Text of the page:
In port fisheries inspectors are always overstretched. If an operator is caught, for instance, fishing with too fine a net, the fine and confiscation are seen as a cost of doing business. Many pay up and head straight back out to sea.

The damage from illicit fishing goes well beyond fish stocks. Operators committing one kind of crime are likely to be committing others, too—cutting the fins off sharks, or even running guns or drugs

Many are also abusing their crews. Tens of thousands of migrant workers, mainly from South-East Asia, man the world’s fleets. Many toil at sea in vile conditions with violent masters, sometimes for years at a time. A lot of them are in debt bondage; and a fishing boat is a lot harder to escape from than a factory.




Too often, the ultimate beneficiaries of this trade are hard to hook because they hide behind brass-plate companies and murky joint ventures. Pursuing them requires the same kind of sleuthing involved in busting criminal syndicates. 

An initiative led by Norway to go after transnational-fisheries crime is gaining support. 

Much more cross-border co-operation is needed.

At sea, technology can help. Electronic monitoring promises a technological revolution on board—Australian and American fleets are leading the way. Cameras combined with machine learning can spot suspicious behaviour and even identify illicit species being brought on board. They should be compulsory as a condition of access to the exclusive economic zones that define a country’s control over resources such as fish.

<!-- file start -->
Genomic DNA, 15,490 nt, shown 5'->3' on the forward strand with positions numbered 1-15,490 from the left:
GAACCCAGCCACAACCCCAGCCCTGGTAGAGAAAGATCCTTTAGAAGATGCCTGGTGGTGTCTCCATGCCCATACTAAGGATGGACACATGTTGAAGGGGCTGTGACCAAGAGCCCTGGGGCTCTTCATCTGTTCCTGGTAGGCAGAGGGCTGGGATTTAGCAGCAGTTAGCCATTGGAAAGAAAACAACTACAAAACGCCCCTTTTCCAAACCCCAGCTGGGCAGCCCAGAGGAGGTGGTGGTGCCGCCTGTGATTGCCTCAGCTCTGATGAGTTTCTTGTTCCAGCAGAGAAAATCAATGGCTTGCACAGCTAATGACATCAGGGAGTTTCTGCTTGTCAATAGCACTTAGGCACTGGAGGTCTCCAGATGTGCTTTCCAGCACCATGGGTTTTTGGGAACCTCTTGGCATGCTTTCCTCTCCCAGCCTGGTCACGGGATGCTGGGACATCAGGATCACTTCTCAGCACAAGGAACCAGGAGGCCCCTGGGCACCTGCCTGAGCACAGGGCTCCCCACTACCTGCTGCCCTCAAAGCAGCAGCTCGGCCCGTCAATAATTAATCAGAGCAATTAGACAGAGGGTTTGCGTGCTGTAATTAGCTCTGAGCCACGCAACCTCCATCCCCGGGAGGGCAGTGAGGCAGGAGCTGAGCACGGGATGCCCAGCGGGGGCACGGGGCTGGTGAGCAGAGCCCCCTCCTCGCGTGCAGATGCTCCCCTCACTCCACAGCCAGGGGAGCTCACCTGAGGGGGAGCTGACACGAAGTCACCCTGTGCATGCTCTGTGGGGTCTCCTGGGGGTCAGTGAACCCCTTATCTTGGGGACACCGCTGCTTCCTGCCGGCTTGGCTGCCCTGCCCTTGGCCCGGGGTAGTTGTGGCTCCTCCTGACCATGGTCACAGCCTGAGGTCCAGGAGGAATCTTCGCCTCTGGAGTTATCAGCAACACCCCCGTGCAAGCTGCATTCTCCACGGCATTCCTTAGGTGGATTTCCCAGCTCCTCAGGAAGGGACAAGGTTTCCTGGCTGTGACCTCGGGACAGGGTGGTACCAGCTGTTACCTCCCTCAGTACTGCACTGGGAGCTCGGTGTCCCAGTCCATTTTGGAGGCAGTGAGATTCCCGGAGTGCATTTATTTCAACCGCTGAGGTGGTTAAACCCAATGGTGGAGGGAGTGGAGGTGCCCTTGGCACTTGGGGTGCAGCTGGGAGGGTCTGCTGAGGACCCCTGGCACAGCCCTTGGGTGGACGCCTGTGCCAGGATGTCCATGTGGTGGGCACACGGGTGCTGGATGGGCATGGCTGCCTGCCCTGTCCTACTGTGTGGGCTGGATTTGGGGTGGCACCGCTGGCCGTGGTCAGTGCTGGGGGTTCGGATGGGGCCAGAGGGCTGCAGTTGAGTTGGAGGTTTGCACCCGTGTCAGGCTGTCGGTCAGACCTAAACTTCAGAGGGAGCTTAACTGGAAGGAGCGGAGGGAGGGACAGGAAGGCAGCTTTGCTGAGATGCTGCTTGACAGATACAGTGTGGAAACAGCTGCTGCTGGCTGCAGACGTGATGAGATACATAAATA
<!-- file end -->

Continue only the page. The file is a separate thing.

They should also be made compulsory even when vessels are on the high seas. Equally, national regulators should set basic labour standards at sea. If countries fail to follow the rules, coastal states should bar their fishing fleets from their waters. Fish-eating nations should allow imports only from responsible fleets.

Above all, governments should agree at the wto to scrap the subsidies that promote overfishing. Of the $35bn a year lavished on the industry, about $22bn helps destroy fish stocks, mainly by making fuel too cheap. 

Do away with subsidies and forced labour, and half of high-seas fishing would no longer be profitable. Nor would that of China’s environmentally devastating bottom-trawling off the west African coast. 

Such abuses would disappear overnight. Some of the money that was saved could help restore coastal fisheries for millions of small-scale fisherfolk—underwriting temporary moratoriums on fishing and creating no-catch zones. And it could help establish fish farming, nourished by insect larvae. 

Fishing does not have to be a fishy busines.